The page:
The Weekly Review
comes out with Saturday's Geelong Advertiser
and often has some good reading before you get to the property pages. An article caught my attention - about Fyansford which is an area just out of Geelong and is mainly a meandering river and two bridges and of course the remains of the cement factory. Noel Murphy's article is well written and he provides lots of information. I've sketched there a few times, particularly of one of the bridges. I like his picture also - a bit photo-shopped no doubt.
Autumn’s burnished reds and yellows lie as prettily littered leaves atop the grey, stained concrete piers and triple arches of John Monash’s bridge at Fyansford.
For 114 years, the bridge has spanned the Moorabool River where it emerges from the old cement quarry, a serviceable chunk of infrastructure for the valuable and historic trade routes and social links to Geelong’s west.
Superseded more recently, it is a mute witness to dramatic changes unfolding in the area – an area named for colonial Australia’s ferocious “Flogger” Foster Fyans, the Norfolk Island commandant who became Geelong’s first police magistrate.
The pub across the road is changing, expanding, bringing dozens of pokies into an old colonial pub being prepped for the anticipated influx of 1000 houses and thousands more new arrivals when the Fyansford Green estate gets going.
It’s been a long time coming. It’s even longer since the old quarry was shut and sold, leaving a monumental clean-up job that has more or less stymied developers to date.
There’s a fair chance they’ll find more than a few fossils and scientific specimens along the way, like the quarry turned up for the past century and more; ancient whales’ teeth, shark teeth and the like.
Gone are the quarry’s giant chimneys, blasted to the ground – although one needed a nudge from an excavator in a remarkable stunt witnessed by hundreds of spectators.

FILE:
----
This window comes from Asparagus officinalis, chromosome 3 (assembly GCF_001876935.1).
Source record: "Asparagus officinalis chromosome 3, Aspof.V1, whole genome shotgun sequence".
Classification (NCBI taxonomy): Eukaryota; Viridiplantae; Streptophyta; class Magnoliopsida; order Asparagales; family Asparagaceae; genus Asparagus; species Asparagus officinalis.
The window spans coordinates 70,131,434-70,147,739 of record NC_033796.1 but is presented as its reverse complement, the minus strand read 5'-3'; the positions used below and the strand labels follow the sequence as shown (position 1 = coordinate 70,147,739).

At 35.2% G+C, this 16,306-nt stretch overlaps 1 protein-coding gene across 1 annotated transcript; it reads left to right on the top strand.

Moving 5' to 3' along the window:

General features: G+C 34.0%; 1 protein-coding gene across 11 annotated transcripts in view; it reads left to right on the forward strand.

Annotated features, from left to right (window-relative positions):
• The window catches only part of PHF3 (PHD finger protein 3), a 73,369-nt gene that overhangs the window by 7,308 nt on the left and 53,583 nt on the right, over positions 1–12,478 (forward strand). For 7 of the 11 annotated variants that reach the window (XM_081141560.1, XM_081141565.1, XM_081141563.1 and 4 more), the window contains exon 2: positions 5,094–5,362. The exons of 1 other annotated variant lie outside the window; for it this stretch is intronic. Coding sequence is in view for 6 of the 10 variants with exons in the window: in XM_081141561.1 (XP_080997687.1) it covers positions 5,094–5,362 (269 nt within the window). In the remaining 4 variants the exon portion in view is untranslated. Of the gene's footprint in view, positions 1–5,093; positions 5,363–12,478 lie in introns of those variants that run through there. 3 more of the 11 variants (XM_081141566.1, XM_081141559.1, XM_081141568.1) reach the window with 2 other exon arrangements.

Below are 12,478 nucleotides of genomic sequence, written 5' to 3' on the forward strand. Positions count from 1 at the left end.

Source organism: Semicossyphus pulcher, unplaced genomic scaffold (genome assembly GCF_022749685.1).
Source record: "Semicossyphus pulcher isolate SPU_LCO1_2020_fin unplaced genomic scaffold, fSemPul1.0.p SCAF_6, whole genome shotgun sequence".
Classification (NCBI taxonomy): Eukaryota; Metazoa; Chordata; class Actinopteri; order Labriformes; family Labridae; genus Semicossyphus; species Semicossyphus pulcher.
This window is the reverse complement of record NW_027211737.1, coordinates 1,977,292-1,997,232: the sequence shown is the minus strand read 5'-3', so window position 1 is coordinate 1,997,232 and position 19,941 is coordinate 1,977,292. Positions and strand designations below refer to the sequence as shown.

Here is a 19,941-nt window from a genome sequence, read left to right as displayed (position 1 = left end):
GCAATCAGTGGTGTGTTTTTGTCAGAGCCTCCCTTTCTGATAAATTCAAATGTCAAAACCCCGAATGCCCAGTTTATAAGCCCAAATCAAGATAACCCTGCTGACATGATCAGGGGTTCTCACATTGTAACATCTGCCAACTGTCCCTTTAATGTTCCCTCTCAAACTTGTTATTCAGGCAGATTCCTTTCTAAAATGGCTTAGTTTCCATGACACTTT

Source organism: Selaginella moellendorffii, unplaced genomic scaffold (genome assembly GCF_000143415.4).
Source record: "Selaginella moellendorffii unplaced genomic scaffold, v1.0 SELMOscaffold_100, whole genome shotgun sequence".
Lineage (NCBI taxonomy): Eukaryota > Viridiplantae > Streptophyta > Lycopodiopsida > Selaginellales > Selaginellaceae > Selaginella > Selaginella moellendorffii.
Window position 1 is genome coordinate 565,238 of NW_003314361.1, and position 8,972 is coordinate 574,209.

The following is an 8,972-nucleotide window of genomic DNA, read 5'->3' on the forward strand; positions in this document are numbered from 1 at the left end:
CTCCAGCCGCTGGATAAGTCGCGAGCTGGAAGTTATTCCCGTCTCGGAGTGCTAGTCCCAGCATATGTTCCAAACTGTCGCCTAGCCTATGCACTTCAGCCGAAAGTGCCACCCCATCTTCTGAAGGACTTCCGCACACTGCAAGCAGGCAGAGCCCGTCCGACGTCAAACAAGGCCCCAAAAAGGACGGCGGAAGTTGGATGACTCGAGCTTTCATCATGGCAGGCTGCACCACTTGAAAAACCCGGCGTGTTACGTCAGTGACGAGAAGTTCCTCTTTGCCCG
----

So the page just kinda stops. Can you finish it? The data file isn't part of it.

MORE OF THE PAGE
Gone are the trucks and carts, pits and pumps, the kilns and pyrators, high-rise conveyors and offices that made up one of Geelong’s major employers for more than a century from 1890.
Gone also is a kilometre-plus stretch of the Moorabool that the quarry operator re-routed in the 1990s, to the fury of environmentalists.
Gone are the Puffing Billy-like steam-engine trains that Herne Hill 14-year-old Russell Rushton was allowed to drive after school, prompting jealous classmate/neighbour Philip Batty, also 14, to kill him – stabbing him more than 20 times – in 1966.
A massive manhunt failed to find Rushton. Six weeks later, three Morongo Girls’ College schoolgirls stumbled over his body on a cross-country exercise. Batty was sentenced to 10 years; he died last year.
Gone are the riggers who patched and painted the 120-metre-high chimneys and nearby cement silo precinct that alone survives, above Hyland Street, with its surrounding tunnels and concrete chambers designed as an escape route in case of explosions.
The bridge was one of the first reinforced concrete bridges built in Australia. It used a system developed by French horticulturalist Joseph Monier, who started by using wire mesh in his gardening pots. The technique was marketed by a German, Gustav Adolf Wayss, and used in the dugouts and bunkered pillboxes of his confrères in World War I from 1914-18.
Sir John Monash, with his engineer’s knowledge of the fortifications and their strengths and weaknesses, and perhaps the best tactical nous of any general in the conflict, changed the nature of the Allies’ warfare and fortunes, and blasted the Germans’ concrete battlements to smithereens. Monash and the tough Australians under his command are widely considered a force that hastened an end to the monumental horror of WWI.
It’s not exactly what you’d expect to find in an old pont that’s played second fiddle to another bridge since 1970. I guess the spray-can vandals who daub their handiwork around its base don’t know any of this.
It’s a pity … it kind of takes the shine off more than just autumn.